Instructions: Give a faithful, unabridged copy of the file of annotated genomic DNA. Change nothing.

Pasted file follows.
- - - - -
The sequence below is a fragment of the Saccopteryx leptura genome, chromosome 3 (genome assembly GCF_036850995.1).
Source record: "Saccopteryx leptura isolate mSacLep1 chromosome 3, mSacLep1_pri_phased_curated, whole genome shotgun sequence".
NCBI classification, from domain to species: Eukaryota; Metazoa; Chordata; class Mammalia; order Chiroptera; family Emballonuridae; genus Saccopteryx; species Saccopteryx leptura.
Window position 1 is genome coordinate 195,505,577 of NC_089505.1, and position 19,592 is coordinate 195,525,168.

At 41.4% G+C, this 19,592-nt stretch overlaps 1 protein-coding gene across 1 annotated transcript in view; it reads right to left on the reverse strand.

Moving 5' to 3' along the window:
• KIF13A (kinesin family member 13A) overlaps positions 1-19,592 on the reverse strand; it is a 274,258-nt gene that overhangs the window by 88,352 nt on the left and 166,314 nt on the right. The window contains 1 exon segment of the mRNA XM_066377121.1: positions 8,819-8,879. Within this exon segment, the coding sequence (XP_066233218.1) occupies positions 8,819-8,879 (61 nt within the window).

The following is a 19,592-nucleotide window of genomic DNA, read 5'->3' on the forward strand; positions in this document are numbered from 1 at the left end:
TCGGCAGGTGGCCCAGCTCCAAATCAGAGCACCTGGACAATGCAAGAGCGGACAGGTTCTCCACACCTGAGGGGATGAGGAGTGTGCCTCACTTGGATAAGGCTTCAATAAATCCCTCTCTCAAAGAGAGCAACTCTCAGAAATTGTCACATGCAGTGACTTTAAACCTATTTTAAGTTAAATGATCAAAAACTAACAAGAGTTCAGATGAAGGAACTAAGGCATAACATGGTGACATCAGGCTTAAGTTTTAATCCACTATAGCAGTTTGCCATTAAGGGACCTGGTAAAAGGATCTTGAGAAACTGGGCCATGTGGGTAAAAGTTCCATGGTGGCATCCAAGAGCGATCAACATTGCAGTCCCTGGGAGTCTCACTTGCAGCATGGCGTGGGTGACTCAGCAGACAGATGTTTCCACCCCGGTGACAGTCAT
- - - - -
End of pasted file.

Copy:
The sequence below is a fragment of the Saccopteryx leptura genome, chromosome 3 (genome assembly GCF_036850995.1).
Source record: "Saccopteryx leptura isolate mSacLep1 chromosome 3, mSacLep1_pri_phased_curated, whole genome shotgun sequence".
NCBI classification, from domain to species: Eukaryota; Metazoa; Chordata; class Mammalia; order Chiroptera; family Emballonuridae; genus Saccopteryx; species Saccopteryx leptura.
Window position 1 is genome coordinate 195,505,577 of NC_089505.1, and position 19,592 is coordinate 195,525,168.

At 41.4% G+C, this 19,592-nt stretch overlaps 1 protein-coding gene across 1 annotated transcript in view; it reads right to left on the reverse strand.

Moving 5' to 3' along the window:
• KIF13A (kinesin family member 13A) overlaps positions 1-19,592 on the reverse strand; it is a 274,258-nt gene that overhangs the window by 88,352 nt on the left and 166,314 nt on the right. The window contains 1 exon segment of the mRNA XM_066377121.1: positions 8,819-8,879. Within this exon segment, the coding sequence (XP_066233218.1) occupies positions 8,819-8,879 (61 nt within the window).

The following is a 19,592-nucleotide window of genomic DNA, read 5'->3' on the forward strand; positions in this document are numbered from 1 at the left end:
TCGGCAGGTGGCCCAGCTCCAAATCAGAGCACCTGGACAATGCAAGAGCGGACAGGTTCTCCACACCTGAGGGGATGAGGAGTGTGCCTCACTTGGATAAGGCTTCAATAAATCCCTCTCTCAAAGAGAGCAACTCTCAGAAATTGTCACATGCAGTGACTTTAAACCTATTTTAAGTTAAATGATCAAAAACTAACAAGAGTTCAGATGAAGGAACTAAGGCATAACATGGTGACATCAGGCTTAAGTTTTAATCCACTATAGCAGTTTGCCATTAAGGGACCTGGTAAAAGGATCTTGAGAAACTGGGCCATGTGGGTAAAAGTTCCATGGTGGCATCCAAGAGCGATCAACATTGCAGTCCCTGGGAGTCTCACTTGCAGCATGGCGTGGGTGACTCAGCAGACAGATGTTTCCACCCCGGTGACAGTCAT